Washington Monument Tours Canceled Until After Inauguration Due to Unrest at the Capitol
Public access to roadways, parking areas, and restrooms on the National Mall and in Memorial Parks will also be temporarily closed.
Tours of the iconic Washington Monument in Washington D.C. have been suspended through at least Jan. 24 following the deadly riot at the Capitol Building as well as continued threats coinciding with the upcoming presidential inauguration, the National Parks Service said on Monday.
In addition to stopping tours of the building, which completed a three-year-long renovation in 2019, the NPS said it will temporarily close public access to roadways, parking areas, and restrooms on the National Mall and in Memorial Parks "to protect public safety and park resources."
"These temporary closures are based upon a determination, in consultation with the local authorities, that such actions are necessary for the maintenance of public health and safety," Jeffrey P. Reinbold, the superintendent of the National Mall and Memorial Parks wrote in his advisory, adding the closures "may be extended if conditions persist."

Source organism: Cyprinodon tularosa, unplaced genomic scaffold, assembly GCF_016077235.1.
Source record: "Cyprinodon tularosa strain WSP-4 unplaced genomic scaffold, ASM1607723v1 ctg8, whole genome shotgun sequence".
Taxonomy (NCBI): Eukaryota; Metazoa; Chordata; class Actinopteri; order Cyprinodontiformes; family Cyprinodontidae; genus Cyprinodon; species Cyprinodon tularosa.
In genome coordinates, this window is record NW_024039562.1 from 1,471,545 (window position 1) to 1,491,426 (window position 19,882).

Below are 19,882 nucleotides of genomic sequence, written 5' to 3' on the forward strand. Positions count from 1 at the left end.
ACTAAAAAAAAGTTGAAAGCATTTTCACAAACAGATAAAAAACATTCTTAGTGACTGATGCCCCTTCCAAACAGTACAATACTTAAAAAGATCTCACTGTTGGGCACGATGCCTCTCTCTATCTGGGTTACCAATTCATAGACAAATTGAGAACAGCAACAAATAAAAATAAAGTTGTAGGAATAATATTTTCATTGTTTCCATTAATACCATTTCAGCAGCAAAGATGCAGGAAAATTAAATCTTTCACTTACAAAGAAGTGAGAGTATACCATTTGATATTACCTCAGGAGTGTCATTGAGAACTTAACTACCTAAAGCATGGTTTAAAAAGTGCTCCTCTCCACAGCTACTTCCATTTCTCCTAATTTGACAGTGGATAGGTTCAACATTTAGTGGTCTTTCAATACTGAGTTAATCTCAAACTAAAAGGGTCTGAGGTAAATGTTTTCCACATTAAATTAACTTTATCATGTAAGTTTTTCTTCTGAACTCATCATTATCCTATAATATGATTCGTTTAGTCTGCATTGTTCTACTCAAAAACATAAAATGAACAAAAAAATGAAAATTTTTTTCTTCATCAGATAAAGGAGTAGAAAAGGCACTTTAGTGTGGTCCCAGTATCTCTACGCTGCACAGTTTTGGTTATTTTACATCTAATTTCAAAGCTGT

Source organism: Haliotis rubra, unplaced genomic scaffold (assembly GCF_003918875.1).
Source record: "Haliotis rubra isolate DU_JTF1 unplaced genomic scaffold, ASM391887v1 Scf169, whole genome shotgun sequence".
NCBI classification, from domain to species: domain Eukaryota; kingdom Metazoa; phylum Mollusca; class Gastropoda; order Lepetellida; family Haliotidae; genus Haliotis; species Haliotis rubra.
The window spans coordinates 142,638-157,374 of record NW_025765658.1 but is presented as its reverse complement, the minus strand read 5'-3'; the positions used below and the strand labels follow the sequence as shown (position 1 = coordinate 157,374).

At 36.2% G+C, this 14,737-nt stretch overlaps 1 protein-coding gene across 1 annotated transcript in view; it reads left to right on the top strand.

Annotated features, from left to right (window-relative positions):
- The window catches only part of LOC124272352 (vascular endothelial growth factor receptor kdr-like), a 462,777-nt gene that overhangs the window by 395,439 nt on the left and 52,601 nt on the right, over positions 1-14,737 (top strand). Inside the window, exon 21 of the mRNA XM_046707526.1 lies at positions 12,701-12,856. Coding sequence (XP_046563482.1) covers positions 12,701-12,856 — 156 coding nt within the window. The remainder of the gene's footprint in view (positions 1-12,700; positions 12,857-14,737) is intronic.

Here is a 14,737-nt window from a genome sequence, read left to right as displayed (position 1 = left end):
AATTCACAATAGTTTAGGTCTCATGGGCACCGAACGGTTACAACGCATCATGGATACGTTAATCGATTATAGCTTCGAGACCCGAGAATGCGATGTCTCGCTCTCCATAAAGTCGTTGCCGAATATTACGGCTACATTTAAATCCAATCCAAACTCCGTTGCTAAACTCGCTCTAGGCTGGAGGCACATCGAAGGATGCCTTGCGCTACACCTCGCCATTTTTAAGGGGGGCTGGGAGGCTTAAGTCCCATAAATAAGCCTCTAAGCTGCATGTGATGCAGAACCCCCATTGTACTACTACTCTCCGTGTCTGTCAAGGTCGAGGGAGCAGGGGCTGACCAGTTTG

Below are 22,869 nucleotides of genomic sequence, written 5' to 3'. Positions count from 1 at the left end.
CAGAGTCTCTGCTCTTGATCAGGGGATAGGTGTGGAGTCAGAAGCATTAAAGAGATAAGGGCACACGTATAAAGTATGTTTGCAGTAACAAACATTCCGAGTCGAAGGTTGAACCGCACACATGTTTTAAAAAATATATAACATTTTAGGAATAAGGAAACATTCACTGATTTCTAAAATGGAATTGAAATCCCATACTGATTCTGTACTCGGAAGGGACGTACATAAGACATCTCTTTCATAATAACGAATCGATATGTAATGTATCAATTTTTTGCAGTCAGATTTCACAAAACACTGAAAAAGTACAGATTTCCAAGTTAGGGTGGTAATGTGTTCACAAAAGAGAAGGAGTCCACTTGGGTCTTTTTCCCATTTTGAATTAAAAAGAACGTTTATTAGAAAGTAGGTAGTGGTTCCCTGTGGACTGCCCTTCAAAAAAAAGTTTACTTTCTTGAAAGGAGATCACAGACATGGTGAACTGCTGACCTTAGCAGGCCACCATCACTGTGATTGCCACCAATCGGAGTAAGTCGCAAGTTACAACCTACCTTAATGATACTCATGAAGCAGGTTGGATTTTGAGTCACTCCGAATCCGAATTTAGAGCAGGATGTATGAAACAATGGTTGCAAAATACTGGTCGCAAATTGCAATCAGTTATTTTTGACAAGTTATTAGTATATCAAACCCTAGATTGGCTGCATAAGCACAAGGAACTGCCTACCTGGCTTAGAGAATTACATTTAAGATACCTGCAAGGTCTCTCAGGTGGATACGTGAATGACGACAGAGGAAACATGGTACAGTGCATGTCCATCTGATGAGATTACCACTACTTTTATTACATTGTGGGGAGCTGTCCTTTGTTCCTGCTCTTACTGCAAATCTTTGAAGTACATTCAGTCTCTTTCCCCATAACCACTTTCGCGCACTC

The decision follows a pro-Trump riot at the Capitol while Congress was attempting to count and certify President-elect Joe Biden's electoral college win. In the days since, the chair of the House Committee on Homeland Security has called for those involved to be placed on the federal no-fly list and the president of the Association of Flight Attendants-CWA has said the rioters should be barred from commercial flights.
Airlines have taken actions against those deemed disruptive as well. Alaska Airlines banned 14 passengers after a flight from the capital to Seattle-Tacoma International Airport when they refused to wear masks and were "rowdy, argumentative, and harassed our crew members." And American Airlines temporarily stopped serving alcohol on flights to and from Washington D.C. following reports of "politically motivated aggression" on flights prior to the riot.
The shutdown is in addition to some historical sites that had already been closed due to the coronavirus pandemic: the Ford's Theatre National Historic Site, the Belmont-Paul Women's Equality National Monument, and the Old Post Office Tower.
Alison Fox is a contributing writer for Travel + Leisure. When she's not in New York City, she likes to spend her time at the beach or exploring new destinations and hopes to visit every country in the world. Follow her adventures on Instagram.